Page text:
My name is Marquette Davis and I studied abroad in the United Kingdom for one month in the summer of 2016. Although this program is called a study abroad in England, I say the United Kingdom because in the month that we were there, we were not just in England. We had the opportunity to explore the entire United Kingdom. Many of the locals we met told us, upon hearing our travel plans for the month, we would get to see more of England and more of the UK than they had ever seen and they had lived there their entire lives. Traveling to the big city of London and the small seaside towns of Northern England and Scotland and the historic cities Newcastle, Edinburgh, and Bath, and the scenic towns of Wales, we took part in an awesome adventure all over the United Kingdom. And the greatest part about it was that we could personalize it because we were in our own van. And the second greatest part about it was that we probably walked as many miles as we drove, which made for some incredible and unusual sightseeing.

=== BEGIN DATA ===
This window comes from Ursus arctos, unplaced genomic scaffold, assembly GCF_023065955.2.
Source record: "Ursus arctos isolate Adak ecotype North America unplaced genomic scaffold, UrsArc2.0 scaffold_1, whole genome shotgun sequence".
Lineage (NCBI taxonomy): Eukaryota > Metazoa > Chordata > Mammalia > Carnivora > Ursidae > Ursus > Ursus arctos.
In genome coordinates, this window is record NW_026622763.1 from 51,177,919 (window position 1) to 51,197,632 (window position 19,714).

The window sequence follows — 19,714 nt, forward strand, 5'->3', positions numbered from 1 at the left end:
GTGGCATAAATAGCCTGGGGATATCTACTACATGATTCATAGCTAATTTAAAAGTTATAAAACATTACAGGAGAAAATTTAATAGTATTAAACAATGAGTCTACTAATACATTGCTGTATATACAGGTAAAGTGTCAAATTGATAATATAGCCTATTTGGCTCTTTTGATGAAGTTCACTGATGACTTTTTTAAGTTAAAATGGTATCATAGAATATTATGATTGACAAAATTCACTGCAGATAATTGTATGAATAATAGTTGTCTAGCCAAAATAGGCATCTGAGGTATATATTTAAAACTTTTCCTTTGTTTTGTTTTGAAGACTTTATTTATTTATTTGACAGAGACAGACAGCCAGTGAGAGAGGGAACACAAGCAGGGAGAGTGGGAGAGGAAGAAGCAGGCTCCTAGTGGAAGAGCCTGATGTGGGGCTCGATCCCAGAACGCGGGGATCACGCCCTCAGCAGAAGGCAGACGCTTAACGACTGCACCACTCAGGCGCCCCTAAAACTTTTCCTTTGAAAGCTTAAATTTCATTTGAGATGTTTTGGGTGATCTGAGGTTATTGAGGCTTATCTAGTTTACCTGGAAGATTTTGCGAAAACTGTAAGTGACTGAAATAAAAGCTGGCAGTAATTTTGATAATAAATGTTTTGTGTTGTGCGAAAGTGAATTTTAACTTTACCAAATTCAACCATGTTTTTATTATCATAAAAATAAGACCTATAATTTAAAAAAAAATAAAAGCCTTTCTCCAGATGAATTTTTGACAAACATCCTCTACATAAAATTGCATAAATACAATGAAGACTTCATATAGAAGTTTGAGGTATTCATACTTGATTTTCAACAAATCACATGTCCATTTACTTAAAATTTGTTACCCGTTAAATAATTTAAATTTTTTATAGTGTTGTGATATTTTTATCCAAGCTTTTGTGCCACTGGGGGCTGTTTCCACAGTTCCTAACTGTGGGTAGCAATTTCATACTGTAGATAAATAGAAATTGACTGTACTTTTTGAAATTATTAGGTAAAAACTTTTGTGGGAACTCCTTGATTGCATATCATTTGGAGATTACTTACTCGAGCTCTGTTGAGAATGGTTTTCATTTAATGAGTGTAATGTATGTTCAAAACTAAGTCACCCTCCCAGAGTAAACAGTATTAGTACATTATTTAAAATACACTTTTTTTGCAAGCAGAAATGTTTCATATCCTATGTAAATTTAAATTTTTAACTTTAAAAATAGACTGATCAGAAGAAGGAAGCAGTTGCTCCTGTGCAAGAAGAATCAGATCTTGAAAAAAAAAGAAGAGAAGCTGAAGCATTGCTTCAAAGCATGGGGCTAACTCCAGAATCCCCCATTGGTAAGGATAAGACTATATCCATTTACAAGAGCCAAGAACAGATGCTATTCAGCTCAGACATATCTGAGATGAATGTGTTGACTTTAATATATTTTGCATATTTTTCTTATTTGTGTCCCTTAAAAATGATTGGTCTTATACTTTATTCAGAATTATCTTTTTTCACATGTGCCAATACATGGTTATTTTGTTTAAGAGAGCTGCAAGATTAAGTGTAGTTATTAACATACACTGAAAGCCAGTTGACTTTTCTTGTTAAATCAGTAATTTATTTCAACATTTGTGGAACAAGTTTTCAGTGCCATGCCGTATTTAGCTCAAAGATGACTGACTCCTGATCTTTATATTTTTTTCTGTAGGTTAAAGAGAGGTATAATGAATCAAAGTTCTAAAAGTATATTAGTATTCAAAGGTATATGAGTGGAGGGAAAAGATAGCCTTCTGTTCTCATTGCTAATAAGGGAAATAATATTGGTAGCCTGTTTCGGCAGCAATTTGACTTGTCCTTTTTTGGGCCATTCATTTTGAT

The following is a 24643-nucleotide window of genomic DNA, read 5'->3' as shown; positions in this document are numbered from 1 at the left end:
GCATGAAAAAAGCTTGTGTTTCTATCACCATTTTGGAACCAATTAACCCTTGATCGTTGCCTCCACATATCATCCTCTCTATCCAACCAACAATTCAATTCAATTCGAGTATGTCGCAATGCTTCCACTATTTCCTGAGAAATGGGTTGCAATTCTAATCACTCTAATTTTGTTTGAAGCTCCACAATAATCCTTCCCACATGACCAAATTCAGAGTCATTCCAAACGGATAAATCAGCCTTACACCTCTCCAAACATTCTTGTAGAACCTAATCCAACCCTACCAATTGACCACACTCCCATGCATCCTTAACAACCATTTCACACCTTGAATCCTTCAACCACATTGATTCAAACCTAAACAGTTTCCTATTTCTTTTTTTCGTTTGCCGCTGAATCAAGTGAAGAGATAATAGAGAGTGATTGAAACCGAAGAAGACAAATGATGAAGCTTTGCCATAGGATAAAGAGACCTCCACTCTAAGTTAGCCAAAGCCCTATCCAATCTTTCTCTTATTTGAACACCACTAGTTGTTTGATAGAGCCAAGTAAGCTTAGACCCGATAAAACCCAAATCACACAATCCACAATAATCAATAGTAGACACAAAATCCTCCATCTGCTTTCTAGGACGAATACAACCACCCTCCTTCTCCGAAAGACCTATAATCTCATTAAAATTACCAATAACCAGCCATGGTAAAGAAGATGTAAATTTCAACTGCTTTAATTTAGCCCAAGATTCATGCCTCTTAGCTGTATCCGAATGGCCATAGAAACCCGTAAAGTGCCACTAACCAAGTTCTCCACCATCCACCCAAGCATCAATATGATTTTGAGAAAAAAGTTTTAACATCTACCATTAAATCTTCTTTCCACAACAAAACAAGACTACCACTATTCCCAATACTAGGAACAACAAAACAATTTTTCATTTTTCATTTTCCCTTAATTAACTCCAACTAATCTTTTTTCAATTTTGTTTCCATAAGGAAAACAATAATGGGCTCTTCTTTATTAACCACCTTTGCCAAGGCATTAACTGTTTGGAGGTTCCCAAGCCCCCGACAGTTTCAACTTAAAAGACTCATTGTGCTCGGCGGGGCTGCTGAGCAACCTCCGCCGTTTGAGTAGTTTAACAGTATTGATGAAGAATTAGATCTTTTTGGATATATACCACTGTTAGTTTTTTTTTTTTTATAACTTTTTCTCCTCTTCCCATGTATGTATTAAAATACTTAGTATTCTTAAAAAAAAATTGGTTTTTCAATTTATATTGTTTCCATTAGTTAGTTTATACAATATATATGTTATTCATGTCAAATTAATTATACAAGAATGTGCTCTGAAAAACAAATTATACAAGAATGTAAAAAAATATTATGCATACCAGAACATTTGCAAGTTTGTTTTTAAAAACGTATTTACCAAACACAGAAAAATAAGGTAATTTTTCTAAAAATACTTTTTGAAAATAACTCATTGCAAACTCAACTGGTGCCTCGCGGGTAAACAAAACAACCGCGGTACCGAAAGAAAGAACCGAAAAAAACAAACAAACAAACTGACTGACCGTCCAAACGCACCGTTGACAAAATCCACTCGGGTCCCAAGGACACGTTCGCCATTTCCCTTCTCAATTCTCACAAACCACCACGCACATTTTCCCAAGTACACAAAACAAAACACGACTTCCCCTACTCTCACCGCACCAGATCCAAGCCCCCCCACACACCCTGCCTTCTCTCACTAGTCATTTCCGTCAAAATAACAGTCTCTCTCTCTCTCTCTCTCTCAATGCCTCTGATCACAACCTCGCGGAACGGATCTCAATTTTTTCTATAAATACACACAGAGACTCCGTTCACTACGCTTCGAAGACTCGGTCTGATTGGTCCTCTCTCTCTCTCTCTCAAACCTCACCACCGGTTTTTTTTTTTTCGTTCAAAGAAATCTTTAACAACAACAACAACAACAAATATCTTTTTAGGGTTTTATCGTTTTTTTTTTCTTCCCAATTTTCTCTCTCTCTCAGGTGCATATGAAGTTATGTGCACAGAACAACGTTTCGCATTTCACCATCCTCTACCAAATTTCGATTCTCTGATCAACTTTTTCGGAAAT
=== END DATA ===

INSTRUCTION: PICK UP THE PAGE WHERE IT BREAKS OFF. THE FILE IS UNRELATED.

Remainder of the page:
Aside from the wonder of all the travel and the cultural experiences we got to partake in, the different foods we tried and the various people we met, it was an intellectually stimulating experience. Completing seven credit hours in one month, every day was busy with classes and homework. Classroom and lab times were never boring and the small class setting made each penny per credit worthwhile. Be warned, however, that the work load was not for the faint of heart. One of the greatest lessons I learned while in England was how to seize the day and make the most of my experiences, meanwhile completing a semester’s worth of school work in four weeks. Sleep became a secondary need. I made the most of my time there and maintained a pleasing grade and still did not have any regrets about any missed opportunities. Even as we traveled, we lived and breathed what we had learned in our classes, making them all the more worthwhile and exciting.